See mighty planet Jupiter shining at its best all night long

Jupiter, the giant planet of the Solar System, is putting on its best show this month by shining brilliantly all night long. And you don’t need a telescope to see Jupiter shining at its best!

Moon and Jupiter
See Jupiter shining at its best just to the upper left of the gabled house, with a near Full Moon to its east. Image credit: Paul Sutherland

Jupiter is currently on the opposite side of the sky to the Sun, as viewed from Earth. It rises about the time it gets dark and then crosses the sky to set around dawn.

The actual date of opposition occurred on April 7, 2017, and in the coming weeks Jupiter will dominate the evening sky, making it possible for amateur astronomers to observe it at a convenient time.

By the end of April, Jupiter will be rising about two hours earlier than it did at the start of the month, due to the change in geometry as the Earth orbits the Sun,

No telescope or binoculars are needed to see Jupiter, of course, because it is the brightest object in the night sky after the Moon and our inner neighbour Venus (which is now a pre-dawn sight).

You really can’t miss Jupiter shining at its best – unless it is cloudy, of course! You will easily find it shining brilliantly at magnitude -2.5 (in the magnitude scale used by astronomers to describe brightness, the bigger the number, the fainter the object).

It lies just south of the celestial equator, in the constellation of Virgo, not far from its brightest star Spica. You may have noticed that it was also close to the Moon on the nights of April 10 and 11. They will come close together in the sky again on the May 7.

where you will find Jupiter
Here is a chart showing where you will find Jupiter shining at its best on the night of 12 April, 2017. The view is for around 10pm local time to the south-east for mid-northern latitudes. From the southern hemisphere, the view will be inverted. Chart by Skymania using Stellarium

Though Jupiter is a great sight with just the eyes alone, also making a great photo opportunity for your camera, you will see much more if you have a telescope. Even a small instrument will reveal four starlike points to either side of the planet. These are the Galilean Moons, so-named because Galileo was the first user of an early telescope to remark upon them.

They are bright enough to be seen with binoculars, looking strung out like bright beads. Their positions vary as they orbit Jupiter so you might spot two on each side of the planet one night, then all on the same side another. Sometimes fewer than four will be visible if one or more happen to be behind or in front of Jupiter at the time.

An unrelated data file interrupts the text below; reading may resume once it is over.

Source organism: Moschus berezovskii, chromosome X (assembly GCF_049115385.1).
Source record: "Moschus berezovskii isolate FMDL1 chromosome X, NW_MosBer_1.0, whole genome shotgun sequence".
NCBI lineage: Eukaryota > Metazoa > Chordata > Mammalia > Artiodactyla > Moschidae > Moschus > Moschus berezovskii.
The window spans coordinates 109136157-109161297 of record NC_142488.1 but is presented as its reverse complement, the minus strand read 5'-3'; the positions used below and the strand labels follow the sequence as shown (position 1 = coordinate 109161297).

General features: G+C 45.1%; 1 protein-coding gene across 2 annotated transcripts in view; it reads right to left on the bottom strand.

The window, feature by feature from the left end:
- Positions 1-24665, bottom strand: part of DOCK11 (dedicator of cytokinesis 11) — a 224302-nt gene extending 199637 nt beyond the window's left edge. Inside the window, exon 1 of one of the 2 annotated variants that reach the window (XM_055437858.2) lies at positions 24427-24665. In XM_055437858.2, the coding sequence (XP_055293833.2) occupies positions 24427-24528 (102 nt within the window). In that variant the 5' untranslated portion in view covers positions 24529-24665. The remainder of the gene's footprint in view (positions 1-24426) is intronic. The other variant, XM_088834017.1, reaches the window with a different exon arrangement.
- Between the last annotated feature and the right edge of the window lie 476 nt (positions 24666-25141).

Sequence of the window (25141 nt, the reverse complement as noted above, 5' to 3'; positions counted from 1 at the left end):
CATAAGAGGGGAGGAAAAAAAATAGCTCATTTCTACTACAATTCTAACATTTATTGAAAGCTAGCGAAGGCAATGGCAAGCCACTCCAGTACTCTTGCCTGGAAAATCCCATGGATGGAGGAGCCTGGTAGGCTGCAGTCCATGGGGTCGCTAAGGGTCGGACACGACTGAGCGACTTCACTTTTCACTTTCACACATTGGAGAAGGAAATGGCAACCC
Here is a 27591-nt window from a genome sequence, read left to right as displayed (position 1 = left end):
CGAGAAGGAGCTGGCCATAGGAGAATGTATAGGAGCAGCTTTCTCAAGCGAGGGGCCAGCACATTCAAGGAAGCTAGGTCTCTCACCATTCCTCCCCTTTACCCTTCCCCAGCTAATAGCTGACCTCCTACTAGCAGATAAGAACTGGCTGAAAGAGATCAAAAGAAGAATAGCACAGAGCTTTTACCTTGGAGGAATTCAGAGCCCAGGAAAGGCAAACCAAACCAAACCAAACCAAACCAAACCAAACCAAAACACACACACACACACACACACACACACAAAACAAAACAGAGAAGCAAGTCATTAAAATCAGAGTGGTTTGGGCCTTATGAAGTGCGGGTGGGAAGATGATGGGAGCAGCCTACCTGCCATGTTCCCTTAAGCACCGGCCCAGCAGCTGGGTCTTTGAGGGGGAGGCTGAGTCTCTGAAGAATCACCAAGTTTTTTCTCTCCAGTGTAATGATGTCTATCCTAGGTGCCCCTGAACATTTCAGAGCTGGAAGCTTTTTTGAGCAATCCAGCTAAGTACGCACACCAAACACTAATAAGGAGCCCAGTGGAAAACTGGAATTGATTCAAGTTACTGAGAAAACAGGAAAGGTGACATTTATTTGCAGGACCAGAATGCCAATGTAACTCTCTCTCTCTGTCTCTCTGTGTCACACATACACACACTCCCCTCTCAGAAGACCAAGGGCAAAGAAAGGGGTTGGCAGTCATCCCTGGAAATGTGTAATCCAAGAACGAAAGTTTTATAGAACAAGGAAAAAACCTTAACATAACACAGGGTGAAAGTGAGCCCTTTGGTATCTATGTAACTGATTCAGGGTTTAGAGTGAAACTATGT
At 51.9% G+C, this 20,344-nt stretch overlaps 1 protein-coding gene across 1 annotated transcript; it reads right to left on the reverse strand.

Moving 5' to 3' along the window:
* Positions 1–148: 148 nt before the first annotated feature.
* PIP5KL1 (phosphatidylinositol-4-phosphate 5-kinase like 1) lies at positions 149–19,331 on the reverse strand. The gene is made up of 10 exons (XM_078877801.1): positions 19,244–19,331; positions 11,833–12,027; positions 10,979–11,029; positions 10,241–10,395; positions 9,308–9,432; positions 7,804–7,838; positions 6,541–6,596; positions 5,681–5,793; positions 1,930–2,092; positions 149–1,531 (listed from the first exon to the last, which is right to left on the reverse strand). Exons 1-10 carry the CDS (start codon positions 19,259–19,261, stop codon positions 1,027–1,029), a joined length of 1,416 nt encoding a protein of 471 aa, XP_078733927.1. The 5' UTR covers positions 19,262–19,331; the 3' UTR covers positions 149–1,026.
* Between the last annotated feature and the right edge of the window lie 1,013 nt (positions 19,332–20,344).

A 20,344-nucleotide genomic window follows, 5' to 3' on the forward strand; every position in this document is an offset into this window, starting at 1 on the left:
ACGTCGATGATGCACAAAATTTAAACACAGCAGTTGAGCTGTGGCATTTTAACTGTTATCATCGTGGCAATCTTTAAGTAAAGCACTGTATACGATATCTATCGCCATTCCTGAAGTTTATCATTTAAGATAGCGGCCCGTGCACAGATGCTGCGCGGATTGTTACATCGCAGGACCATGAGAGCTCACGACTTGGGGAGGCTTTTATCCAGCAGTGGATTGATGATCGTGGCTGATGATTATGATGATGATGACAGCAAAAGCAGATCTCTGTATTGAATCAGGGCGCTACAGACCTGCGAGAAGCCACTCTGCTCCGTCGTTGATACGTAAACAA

In order from the planet, the Galilean moons are Io, Europa, Ganymede and Callisto. Jupiter has actually had 67 satellites discovered by 2017, but these four are the only ones of significant size. Ganymede is the largest moon in the Solar System and is bigger than planet Mercury.

Even binoculars will show that Jupiter is a disk, and this can be more clearly seen with a telescope. A small telescope is enough to reveal that the disk is not circular but is slightly squashed. Jupiter spins as a rapid rate, once in less than 10 hours, which causes the gas ball to bulge at its equator.

It will also become almost immediately obvious that there are shaded bands on Jupiter. They are more subtle than might be suggested by enhanced photos taken of the planet, but if you spend time letting your eyes adjust, you should see these delicate patterns. With a larger telescope, may also see the famous Great Red Spot,which is a raging cyclone in Jupiter’s cloud tops.

The different bands are known as belts or zones and are given individual labels, such as the North Tropical Zone and the South Equatorial Belt. The zones are bright and are where Jupiter’s weather systems move from west to east. Dark belts have their prevailing winds blowing in the opposite direction, from east to west.

The amount of detail you see on Jupiter will depend partly on the size and quality of your telescope, but also the amount of turbulence in our own atmosphere. This effect is known to astronomers as the “seeing conditions”.

Amateur astronomers equipped with CCD cameras are today able to take images of Jupiter that show a remarkable amount of detail in Jupiter’s belts and bands. This ability is due to a technique where individual frames can be combined and then enhanced with image-processing software like Photoshop.

Whatever equipment you have, or even if you have none, do take time to seek out Jupiter shining at its best. It is an awe-inspiring sight to observe our Solar System’s premier world.

Read more about Jupiter

This month’s night sky

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By Paul Sutherland

Paul Sutherland has been a professional journalist for nearly 40 years. He writes regularly for science magazines including BBC Sky at Night magazine, BBC Focus, Astronomy Now and Popular Astronomy, plus he has authored three books on astronomy and contributed to others.

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